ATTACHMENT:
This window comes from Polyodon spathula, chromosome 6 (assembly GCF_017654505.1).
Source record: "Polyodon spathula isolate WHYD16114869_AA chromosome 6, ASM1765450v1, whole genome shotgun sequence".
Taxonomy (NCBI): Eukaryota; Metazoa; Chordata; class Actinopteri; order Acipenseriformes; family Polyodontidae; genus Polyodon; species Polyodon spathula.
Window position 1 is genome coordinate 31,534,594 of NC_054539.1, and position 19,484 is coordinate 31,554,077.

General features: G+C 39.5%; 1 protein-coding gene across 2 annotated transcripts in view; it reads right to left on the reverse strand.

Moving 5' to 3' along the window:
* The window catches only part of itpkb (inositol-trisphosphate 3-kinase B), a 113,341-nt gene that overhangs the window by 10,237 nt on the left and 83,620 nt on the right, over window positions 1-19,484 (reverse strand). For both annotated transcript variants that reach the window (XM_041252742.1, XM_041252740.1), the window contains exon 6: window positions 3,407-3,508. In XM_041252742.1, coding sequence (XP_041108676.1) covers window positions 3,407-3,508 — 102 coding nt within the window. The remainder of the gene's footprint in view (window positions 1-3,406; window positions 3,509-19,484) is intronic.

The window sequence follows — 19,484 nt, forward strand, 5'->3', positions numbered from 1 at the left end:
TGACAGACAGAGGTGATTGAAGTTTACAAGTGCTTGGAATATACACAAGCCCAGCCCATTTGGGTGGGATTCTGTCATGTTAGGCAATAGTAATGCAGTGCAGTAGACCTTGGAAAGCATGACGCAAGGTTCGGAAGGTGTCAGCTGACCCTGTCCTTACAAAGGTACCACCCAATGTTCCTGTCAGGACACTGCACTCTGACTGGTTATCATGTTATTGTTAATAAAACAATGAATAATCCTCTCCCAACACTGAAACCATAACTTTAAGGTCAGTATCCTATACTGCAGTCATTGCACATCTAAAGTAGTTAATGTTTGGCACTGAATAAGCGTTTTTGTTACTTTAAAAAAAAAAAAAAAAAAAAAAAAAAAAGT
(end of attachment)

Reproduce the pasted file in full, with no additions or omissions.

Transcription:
This window comes from Polyodon spathula, chromosome 6 (assembly GCF_017654505.1).
Source record: "Polyodon spathula isolate WHYD16114869_AA chromosome 6, ASM1765450v1, whole genome shotgun sequence".
Taxonomy (NCBI): Eukaryota; Metazoa; Chordata; class Actinopteri; order Acipenseriformes; family Polyodontidae; genus Polyodon; species Polyodon spathula.
Window position 1 is genome coordinate 31,534,594 of NC_054539.1, and position 19,484 is coordinate 31,554,077.

General features: G+C 39.5%; 1 protein-coding gene across 2 annotated transcripts in view; it reads right to left on the reverse strand.

Moving 5' to 3' along the window:
* The window catches only part of itpkb (inositol-trisphosphate 3-kinase B), a 113,341-nt gene that overhangs the window by 10,237 nt on the left and 83,620 nt on the right, over window positions 1-19,484 (reverse strand). For both annotated transcript variants that reach the window (XM_041252742.1, XM_041252740.1), the window contains exon 6: window positions 3,407-3,508. In XM_041252742.1, coding sequence (XP_041108676.1) covers window positions 3,407-3,508 — 102 coding nt within the window. The remainder of the gene's footprint in view (window positions 1-3,406; window positions 3,509-19,484) is intronic.

The window sequence follows — 19,484 nt, forward strand, 5'->3', positions numbered from 1 at the left end:
TGACAGACAGAGGTGATTGAAGTTTACAAGTGCTTGGAATATACACAAGCCCAGCCCATTTGGGTGGGATTCTGTCATGTTAGGCAATAGTAATGCAGTGCAGTAGACCTTGGAAAGCATGACGCAAGGTTCGGAAGGTGTCAGCTGACCCTGTCCTTACAAAGGTACCACCCAATGTTCCTGTCAGGACACTGCACTCTGACTGGTTATCATGTTATTGTTAATAAAACAATGAATAATCCTCTCCCAACACTGAAACCATAACTTTAAGGTCAGTATCCTATACTGCAGTCATTGCACATCTAAAGTAGTTAATGTTTGGCACTGAATAAGCGTTTTTGTTACTTTAAAAAAAAAAAAAAAAAAAAAAAAAAAAGT